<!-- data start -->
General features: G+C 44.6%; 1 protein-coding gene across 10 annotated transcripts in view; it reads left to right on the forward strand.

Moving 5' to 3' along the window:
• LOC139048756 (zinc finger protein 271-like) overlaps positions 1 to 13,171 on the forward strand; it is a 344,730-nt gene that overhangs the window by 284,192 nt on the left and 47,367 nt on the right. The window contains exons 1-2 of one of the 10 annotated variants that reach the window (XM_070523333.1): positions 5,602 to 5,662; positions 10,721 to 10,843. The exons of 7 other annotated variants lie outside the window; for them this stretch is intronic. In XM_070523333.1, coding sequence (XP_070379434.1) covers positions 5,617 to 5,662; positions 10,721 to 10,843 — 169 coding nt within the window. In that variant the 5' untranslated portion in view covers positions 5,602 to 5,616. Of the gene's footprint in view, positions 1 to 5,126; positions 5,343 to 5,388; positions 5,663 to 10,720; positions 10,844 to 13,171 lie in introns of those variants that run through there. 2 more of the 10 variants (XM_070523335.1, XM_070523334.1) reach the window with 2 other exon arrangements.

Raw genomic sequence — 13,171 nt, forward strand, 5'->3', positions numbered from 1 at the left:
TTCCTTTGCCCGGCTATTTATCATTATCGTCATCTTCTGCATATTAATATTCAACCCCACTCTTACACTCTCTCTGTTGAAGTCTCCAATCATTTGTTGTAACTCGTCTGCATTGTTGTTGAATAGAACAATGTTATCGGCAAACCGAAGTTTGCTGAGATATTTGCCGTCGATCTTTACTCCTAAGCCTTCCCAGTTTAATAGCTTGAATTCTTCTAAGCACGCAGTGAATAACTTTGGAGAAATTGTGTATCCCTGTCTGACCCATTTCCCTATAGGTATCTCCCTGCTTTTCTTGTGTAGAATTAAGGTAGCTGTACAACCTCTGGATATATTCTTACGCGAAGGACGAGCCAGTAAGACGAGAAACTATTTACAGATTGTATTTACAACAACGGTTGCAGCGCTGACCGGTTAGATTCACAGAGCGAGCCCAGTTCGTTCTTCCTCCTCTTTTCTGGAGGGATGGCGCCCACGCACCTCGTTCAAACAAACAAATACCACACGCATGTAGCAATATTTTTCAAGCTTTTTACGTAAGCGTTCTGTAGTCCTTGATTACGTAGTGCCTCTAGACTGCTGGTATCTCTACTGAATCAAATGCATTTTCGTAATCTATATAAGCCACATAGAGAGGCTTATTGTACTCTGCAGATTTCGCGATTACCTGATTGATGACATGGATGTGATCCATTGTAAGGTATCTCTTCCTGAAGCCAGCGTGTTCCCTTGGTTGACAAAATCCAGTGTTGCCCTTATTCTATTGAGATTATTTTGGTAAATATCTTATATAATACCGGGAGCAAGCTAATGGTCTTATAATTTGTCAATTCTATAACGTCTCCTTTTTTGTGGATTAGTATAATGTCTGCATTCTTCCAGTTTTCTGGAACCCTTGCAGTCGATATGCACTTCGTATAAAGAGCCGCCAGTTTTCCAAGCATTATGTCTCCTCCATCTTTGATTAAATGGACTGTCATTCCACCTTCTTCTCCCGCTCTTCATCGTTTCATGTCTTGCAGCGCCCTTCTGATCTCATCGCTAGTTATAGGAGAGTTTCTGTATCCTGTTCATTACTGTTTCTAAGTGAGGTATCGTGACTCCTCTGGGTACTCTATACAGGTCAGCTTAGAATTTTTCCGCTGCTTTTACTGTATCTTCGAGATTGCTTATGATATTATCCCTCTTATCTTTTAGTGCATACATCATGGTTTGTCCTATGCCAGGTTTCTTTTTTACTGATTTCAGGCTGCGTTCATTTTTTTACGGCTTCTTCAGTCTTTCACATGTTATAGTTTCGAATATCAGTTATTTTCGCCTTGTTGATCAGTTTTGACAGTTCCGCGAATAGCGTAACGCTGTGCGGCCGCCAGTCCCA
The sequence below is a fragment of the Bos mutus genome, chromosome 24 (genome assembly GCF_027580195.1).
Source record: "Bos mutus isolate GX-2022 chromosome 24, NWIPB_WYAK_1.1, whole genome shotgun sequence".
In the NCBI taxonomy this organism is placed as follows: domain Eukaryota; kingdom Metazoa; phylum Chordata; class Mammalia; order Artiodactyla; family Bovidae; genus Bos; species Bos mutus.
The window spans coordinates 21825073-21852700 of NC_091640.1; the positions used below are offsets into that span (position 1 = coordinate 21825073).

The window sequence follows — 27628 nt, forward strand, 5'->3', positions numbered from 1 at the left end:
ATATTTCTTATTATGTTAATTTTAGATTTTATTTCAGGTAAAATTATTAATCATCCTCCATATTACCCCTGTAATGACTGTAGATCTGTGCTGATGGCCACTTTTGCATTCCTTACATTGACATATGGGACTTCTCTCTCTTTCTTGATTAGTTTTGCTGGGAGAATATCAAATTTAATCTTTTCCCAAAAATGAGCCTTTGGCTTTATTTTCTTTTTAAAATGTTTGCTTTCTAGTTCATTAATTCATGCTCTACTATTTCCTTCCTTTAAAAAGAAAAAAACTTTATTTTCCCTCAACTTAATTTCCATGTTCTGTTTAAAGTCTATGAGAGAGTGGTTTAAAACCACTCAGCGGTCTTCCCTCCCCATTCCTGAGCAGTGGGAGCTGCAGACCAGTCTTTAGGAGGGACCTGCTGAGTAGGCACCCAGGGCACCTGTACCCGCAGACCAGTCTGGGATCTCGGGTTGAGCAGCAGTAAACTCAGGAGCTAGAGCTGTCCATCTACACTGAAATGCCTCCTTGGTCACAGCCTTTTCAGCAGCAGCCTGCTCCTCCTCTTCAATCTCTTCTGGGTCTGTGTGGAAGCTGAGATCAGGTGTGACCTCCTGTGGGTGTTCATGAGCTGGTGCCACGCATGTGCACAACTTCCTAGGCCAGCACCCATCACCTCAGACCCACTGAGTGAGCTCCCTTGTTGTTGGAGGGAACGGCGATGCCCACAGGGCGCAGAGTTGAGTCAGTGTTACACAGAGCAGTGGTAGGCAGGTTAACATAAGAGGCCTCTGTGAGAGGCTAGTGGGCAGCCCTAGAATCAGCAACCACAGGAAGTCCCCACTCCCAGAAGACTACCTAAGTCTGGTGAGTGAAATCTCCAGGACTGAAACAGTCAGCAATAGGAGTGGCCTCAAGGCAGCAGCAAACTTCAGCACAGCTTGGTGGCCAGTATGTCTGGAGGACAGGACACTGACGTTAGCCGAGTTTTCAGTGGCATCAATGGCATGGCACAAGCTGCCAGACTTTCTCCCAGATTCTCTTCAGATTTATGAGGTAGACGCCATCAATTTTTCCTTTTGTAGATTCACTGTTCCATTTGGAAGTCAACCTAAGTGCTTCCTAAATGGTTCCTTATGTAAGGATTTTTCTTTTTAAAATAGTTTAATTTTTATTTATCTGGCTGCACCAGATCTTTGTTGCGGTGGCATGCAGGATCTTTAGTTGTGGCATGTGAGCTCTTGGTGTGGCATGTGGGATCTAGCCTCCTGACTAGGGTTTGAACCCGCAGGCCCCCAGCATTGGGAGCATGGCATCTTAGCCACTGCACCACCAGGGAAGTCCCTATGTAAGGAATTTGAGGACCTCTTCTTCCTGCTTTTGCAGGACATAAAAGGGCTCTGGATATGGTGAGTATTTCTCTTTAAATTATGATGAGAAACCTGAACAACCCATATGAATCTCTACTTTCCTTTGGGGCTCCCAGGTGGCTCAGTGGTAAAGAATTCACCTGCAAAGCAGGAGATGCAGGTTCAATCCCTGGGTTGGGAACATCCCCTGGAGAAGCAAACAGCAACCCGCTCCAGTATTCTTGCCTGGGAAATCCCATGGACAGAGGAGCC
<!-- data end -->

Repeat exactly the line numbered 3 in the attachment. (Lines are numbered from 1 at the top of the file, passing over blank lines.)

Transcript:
• LOC139048756 (zinc finger protein 271-like) overlaps positions 1 to 13,171 on the forward strand; it is a 344,730-nt gene that overhangs the window by 284,192 nt on the left and 47,367 nt on the right. The window contains exons 1-2 of one of the 10 annotated variants that reach the window (XM_070523333.1): positions 5,602 to 5,662; positions 10,721 to 10,843. The exons of 7 other annotated variants lie outside the window; for them this stretch is intronic. In XM_070523333.1, coding sequence (XP_070379434.1) covers positions 5,617 to 5,662; positions 10,721 to 10,843 — 169 coding nt within the window. In that variant the 5' untranslated portion in view covers positions 5,602 to 5,616. Of the gene's footprint in view, positions 1 to 5,126; positions 5,343 to 5,388; positions 5,663 to 10,720; positions 10,844 to 13,171 lie in introns of those variants that run through there. 2 more of the 10 variants (XM_070523335.1, XM_070523334.1) reach the window with 2 other exon arrangements.